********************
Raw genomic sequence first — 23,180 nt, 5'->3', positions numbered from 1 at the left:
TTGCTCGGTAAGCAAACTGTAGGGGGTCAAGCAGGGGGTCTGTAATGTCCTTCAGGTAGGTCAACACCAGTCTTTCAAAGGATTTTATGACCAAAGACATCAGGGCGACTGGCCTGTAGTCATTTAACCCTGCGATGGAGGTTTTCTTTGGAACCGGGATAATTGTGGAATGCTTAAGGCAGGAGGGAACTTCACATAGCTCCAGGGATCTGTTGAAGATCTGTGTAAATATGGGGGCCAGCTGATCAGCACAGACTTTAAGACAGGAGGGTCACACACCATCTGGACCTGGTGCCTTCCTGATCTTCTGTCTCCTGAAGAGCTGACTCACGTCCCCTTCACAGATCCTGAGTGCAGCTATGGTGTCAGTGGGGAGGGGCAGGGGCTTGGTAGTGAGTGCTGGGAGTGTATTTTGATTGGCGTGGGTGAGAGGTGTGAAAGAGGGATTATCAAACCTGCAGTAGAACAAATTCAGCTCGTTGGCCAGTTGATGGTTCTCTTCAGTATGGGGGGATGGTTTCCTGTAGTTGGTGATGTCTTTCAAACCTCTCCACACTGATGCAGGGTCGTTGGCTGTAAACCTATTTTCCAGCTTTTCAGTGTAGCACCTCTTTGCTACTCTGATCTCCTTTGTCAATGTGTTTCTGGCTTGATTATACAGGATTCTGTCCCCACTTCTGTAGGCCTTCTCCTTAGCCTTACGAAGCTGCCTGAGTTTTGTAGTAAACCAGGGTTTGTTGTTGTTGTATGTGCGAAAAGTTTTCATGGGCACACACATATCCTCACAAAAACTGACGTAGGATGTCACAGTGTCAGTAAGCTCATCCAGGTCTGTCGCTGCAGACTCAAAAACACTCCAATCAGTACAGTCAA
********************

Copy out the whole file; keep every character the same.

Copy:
Raw genomic sequence first — 23,180 nt, 5'->3', positions numbered from 1 at the left:
TTGCTCGGTAAGCAAACTGTAGGGGGTCAAGCAGGGGGTCTGTAATGTCCTTCAGGTAGGTCAACACCAGTCTTTCAAAGGATTTTATGACCAAAGACATCAGGGCGACTGGCCTGTAGTCATTTAACCCTGCGATGGAGGTTTTCTTTGGAACCGGGATAATTGTGGAATGCTTAAGGCAGGAGGGAACTTCACATAGCTCCAGGGATCTGTTGAAGATCTGTGTAAATATGGGGGCCAGCTGATCAGCACAGACTTTAAGACAGGAGGGTCACACACCATCTGGACCTGGTGCCTTCCTGATCTTCTGTCTCCTGAAGAGCTGACTCACGTCCCCTTCACAGATCCTGAGTGCAGCTATGGTGTCAGTGGGGAGGGGCAGGGGCTTGGTAGTGAGTGCTGGGAGTGTATTTTGATTGGCGTGGGTGAGAGGTGTGAAAGAGGGATTATCAAACCTGCAGTAGAACAAATTCAGCTCGTTGGCCAGTTGATGGTTCTCTTCAGTATGGGGGGATGGTTTCCTGTAGTTGGTGATGTCTTTCAAACCTCTCCACACTGATGCAGGGTCGTTGGCTGTAAACCTATTTTCCAGCTTTTCAGTGTAGCACCTCTTTGCTACTCTGATCTCCTTTGTCAATGTGTTTCTGGCTTGATTATACAGGATTCTGTCCCCACTTCTGTAGGCCTTCTCCTTAGCCTTACGAAGCTGCCTGAGTTTTGTAGTAAACCAGGGTTTGTTGTTGTTGTATGTGCGAAAAGTTTTCATGGGCACACACATATCCTCACAAAAACTGACGTAGGATGTCACAGTGTCAGTAAGCTCATCCAGGTCTGTCGCTGCAGACTCAAAAACACTCCAATCAGTACAGTCAA